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Maybe you’re ready for a new challenge. Maybe you would like to make more money. Either way, changing careers is normal, and this advice can help you be successful no matter what career you choose:
Before you change careers, some soul searching is in order. You have to think about what you like and don’t like about your current job. For example, if your biggest problem at your current place of work is a temperamental boss, perhaps the solution is a new job in the same career field rather than a brand-new career.
Remember: Don’t dismiss a career change just because of your age. A younger person might think he or she should spend several years in the same career before making a change. An older person might not want to take the risk that a career change may require. What’s important, however, is whether or not your career is making the most of your talents.
If you know you don’t like the career you have but you aren’t sure what to try next, make a list of the type of work that makes you happy. Take note of job factors that appeal to you, such as working outside, flexible hours or interaction with people. Next, take that list to your friends and family. Sometimes, an outside perspective can yield insights you never expected. You can also try our myPathway tool, which can help you get a head start on choosing a new career path:
Another way to choose a career is to take a career questionnaire or test. These questionnaires are designed to help you determine which careers are a good match for your skills and your personality. For example, the Armed Services Vocational Aptitude Battery (ASVAB) is designed to help individuals measure their abilities and discover their interests, whether they are planning on joining the Military, going to school or finding a new career.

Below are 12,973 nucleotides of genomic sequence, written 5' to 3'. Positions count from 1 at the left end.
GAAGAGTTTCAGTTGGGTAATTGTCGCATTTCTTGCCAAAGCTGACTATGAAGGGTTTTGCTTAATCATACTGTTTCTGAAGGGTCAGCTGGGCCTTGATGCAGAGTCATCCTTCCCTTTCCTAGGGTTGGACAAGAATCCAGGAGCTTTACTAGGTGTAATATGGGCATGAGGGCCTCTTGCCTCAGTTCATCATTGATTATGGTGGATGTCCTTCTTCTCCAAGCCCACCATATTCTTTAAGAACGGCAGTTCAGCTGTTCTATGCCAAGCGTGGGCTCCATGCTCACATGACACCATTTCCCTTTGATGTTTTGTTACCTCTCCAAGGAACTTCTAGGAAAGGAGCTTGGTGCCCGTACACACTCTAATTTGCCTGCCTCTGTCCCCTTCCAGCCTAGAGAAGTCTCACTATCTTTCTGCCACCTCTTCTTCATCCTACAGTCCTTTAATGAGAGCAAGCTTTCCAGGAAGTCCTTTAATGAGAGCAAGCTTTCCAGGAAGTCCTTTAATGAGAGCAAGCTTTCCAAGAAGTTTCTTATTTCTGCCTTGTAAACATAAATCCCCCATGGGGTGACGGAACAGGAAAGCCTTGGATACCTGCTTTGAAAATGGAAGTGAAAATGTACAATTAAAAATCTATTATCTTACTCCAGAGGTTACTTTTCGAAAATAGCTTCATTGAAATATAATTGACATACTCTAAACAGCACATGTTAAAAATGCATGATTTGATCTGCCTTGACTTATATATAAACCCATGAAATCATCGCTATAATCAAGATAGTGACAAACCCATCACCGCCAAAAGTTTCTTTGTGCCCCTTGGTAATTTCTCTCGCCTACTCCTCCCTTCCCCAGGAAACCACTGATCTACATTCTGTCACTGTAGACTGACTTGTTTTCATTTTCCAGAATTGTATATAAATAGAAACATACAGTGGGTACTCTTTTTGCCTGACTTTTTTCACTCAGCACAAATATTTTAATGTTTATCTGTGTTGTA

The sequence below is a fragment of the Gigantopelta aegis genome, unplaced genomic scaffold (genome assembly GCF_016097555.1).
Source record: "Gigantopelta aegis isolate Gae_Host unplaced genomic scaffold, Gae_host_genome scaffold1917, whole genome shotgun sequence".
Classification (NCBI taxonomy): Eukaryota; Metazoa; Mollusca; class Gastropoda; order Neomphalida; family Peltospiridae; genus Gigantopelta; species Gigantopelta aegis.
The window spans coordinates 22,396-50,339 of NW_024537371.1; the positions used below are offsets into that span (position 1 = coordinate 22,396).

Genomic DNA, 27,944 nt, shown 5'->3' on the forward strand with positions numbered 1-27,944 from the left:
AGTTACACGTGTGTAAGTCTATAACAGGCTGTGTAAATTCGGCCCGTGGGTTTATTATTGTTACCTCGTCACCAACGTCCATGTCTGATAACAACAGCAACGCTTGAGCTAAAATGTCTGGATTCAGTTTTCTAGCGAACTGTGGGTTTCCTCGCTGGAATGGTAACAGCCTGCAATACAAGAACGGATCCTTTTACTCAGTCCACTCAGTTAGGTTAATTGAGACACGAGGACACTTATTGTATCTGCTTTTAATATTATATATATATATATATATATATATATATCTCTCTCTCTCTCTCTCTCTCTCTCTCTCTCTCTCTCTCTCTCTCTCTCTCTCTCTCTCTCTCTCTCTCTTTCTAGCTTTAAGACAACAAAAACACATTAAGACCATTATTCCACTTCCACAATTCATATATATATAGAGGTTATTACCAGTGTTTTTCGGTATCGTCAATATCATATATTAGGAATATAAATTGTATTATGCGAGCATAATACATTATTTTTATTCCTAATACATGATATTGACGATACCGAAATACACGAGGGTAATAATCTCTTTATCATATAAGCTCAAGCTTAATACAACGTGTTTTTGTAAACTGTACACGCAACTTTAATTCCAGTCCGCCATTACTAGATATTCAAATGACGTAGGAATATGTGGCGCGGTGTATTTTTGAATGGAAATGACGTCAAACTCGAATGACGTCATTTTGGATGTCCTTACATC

Changing careers calls for an investment of time and money. Instead of quitting right away, calculate how much time and money you think you will need for training and living expenses while you’re trying to break into your new career. If you think you might need to relocate, start saving for that as well. By setting aside money, you can reduce potential stress and focus on finding a career that excites you. These resources can help you get a ballpark figure for what you’ll need:
You’ll need to set aside some time to gather the training and experience that will attract a potential employer within your new career field. The first step is to figure out how much training you need. For example, you may need to study a new language or learn some new computer skills. Buying some books or enrolling in a continuing-education class may be all it takes to get going.
In some cases, you may need to enter a degree program to get the training you need. The following resources can help you decide which program is a good fit for your goals and can help you start planning:
You may also want to think about joining the Military as a way to train for a new career. The Military provides multiple educational and training opportunities, such as certification programs. Through military service, you can also take advantage of tuition support programs and the Post-9/11 GI Bill.
Once you’ve planned and trained, it’s time to find a job in your new career. Create a résumé that highlights your training and experiences in your new field, and don’t forget to start networking. Make a set of business cards, let your friends know that you’re looking for a new job and consider joining a professional association in your new field so you can learn more from your peers.